K.C. Vijaya Kumar
Teams are remembered for their victories
Karachi: In a span of three weeks, India has inched closer to glory before blinking.
The loss to Pakistan in the Kitply Cup summit clash at Dhaka was deemed to be a wake-up call. Somehow that call has not been heeded and after the 100-run defeat to Sri Lanka in the STAR Asia Cup final on Sunday night, the old habit of stumbling at the last hurdle has returned to haunt.
“How many teams make it to the final on a consistent basis?” Dhoni may have asked but deep inside the skipper would know that no one remembers the runner-up.
Only victors matter
Dhoni and his merry band of youngsters also know how it feels to triumph against odds and relish the euphoria generated by an adoring public and corporates keen to share the visibility as evident in the welcome the teams got after the ICC World Twenty20 and CB Series triumphs.
Teams are remembered for their victories and not the individual numbers that its players can churn up.
Arjuna Ranatunga has just four Test and four ODI hundreds but his legend is built on moulding a Sri Lankan team that won the World Cup in 1996 and his unstinted backing of Muttiah Muralitharan.
India’s Asia Cup journey was built on batting glory and marred by lacklustre bowling. R.P. Singh bagged seven wickets with an average of 34.14 while Ishant Sharma got six costing 47.83 apiece.
Irfan Pathan, returning from injury and going through the horrors, got three wickets from three matches at an inflationary cost of 71.66 per dismissal.
Pragyan Ojha’s steady returns in the few matches he got and Ishant’s early overs in the final were some of the heartening aspects.
The pitches at Karachi, termed as the ‘best batting wickets in the world’ by coach Gary Kirsten, can deflate bowlers but the worrying aspect is that in the coming months, India will play on similar dust bowls under the sub-continental sun.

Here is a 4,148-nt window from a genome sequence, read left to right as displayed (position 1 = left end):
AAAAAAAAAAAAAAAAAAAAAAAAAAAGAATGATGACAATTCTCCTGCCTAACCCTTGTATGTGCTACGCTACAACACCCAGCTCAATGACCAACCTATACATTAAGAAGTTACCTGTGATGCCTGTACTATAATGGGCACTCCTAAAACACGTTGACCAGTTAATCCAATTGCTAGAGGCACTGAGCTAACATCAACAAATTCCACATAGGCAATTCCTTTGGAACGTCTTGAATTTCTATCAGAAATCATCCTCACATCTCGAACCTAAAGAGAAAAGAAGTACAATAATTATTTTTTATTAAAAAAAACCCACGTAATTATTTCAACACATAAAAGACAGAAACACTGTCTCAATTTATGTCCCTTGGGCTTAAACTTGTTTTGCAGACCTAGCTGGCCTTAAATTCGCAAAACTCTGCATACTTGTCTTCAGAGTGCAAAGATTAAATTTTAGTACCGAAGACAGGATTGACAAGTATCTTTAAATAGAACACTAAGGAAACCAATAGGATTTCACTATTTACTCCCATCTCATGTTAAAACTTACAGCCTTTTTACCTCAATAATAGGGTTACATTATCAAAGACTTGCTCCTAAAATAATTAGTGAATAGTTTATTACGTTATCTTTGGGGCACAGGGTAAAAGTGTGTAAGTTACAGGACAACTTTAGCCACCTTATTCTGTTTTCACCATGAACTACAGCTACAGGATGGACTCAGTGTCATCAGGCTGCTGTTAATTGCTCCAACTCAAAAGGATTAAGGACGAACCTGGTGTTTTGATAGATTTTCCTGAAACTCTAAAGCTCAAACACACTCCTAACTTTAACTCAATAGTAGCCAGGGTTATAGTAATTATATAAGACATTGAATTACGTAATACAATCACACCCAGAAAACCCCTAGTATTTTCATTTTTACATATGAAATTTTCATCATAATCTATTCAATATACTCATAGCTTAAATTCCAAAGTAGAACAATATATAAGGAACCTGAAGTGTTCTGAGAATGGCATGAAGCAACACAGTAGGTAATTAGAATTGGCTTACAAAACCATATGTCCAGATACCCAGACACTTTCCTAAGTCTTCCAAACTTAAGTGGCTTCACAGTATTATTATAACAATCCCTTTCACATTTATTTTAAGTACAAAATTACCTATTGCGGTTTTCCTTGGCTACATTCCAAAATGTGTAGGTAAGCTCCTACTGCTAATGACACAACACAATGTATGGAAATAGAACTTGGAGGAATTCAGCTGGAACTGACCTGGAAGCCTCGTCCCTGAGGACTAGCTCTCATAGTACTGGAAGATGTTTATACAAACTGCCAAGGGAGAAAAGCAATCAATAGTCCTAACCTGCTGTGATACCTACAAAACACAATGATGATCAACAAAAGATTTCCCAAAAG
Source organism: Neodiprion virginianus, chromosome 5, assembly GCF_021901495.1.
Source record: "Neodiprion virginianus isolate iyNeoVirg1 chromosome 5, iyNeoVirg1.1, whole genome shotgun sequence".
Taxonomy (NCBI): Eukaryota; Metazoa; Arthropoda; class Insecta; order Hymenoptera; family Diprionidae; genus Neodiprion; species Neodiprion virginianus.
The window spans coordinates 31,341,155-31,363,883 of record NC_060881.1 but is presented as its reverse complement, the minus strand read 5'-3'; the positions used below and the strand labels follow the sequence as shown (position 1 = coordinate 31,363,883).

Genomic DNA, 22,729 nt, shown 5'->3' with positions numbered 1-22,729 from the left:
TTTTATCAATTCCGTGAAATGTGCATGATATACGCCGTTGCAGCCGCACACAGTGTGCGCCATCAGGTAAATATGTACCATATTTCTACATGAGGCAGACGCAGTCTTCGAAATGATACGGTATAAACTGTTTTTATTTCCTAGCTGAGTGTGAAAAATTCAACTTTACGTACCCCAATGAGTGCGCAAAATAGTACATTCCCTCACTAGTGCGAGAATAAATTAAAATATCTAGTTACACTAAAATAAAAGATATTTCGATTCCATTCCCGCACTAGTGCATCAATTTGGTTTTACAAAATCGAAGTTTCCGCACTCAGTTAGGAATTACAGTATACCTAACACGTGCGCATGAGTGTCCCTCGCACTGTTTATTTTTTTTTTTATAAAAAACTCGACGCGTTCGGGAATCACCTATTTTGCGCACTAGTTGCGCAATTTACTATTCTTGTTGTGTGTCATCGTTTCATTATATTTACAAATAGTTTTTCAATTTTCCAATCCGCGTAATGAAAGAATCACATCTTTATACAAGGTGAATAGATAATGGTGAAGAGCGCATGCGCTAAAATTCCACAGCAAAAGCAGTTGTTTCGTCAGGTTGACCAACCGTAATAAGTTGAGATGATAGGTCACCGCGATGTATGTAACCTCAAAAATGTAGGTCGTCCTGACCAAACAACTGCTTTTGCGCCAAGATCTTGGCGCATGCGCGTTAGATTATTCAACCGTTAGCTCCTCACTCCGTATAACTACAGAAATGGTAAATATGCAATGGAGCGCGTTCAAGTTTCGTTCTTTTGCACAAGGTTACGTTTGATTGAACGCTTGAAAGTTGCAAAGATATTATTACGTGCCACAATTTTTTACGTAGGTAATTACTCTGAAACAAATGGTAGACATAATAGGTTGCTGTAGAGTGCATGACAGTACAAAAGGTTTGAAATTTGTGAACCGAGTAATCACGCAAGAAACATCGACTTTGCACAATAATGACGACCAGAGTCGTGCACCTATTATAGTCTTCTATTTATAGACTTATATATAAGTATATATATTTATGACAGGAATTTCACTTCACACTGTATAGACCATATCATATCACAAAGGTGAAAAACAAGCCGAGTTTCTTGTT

A tour of Sri Lanka, ICC Champions Trophy in Pakistan and home series against Australia are the immediate signposts that have been lined up and the quicker the bowlers adjust to the conditions, the better it is for the team.
India’s batting in the Asia Cup was a fifth-gear ride until the final meltdown against Ajantha Mendis.
Suresh Raina, Virender Sehwag, Dhoni and Gautam Gambhir are placed second, third, fifth and seventh in the tournament’s run-getters list.
And the moments of cheer have been the telepathy that exists between Sehwag and Gambhir though it is still early days to compare them to the Tendulkar-Ganguly combine.
Raina has made a good comeback but the ugly shot in the final did his cause more harm than good.
Dhoni has emerged as the batsman to bank on in the middle overs and his 327 from six matches had the best average in the tournament – 109 runs per innings.
Rohit Sharma had a lukewarm tournament and Yuvraj, except for a few lusty shots, had minimal impact. Yusuf Pathan, walking on a cloud thanks to the IPL, came crashing down as he perhaps forgot that in ODIs, batting hinges on consolidation followed by attack.
Robin Uthappa too muffed his chances and needs to recoup. A batsman of pedigree in S. Badrinath is hovering in the wings and the selectors’ gaze might shift.
The team’s fielding too left a lot to be desired and it is strange that young legs are tiring fast. Team India needs to buck up.
And with the fatigue-factor cropping up and Dhoni letting the cat among the pigeons with his “wait and watch” answer to a query on whether he will be rested for the Sri Lankan tour, these are interesting times for Indian cricket.